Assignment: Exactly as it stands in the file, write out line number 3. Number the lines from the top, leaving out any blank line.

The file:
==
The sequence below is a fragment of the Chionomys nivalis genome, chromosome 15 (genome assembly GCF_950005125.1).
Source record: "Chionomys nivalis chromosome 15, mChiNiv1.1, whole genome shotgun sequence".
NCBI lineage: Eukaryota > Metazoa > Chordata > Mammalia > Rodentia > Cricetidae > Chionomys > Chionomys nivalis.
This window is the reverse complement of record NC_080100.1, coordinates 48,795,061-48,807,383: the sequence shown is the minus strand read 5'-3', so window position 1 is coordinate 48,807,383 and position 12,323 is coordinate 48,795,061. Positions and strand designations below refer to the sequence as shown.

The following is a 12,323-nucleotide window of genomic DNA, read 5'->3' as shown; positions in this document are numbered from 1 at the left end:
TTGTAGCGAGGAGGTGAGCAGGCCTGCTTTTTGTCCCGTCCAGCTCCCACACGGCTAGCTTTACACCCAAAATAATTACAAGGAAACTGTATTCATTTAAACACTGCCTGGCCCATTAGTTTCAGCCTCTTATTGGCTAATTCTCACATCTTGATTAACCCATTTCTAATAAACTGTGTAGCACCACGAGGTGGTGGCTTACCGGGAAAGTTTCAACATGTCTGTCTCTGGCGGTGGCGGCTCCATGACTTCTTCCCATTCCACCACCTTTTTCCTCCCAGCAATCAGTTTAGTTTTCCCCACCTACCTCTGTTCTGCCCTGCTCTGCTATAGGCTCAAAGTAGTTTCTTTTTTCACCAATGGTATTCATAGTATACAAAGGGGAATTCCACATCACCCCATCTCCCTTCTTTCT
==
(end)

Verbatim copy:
NCBI lineage: Eukaryota > Metazoa > Chordata > Mammalia > Rodentia > Cricetidae > Chionomys > Chionomys nivalis.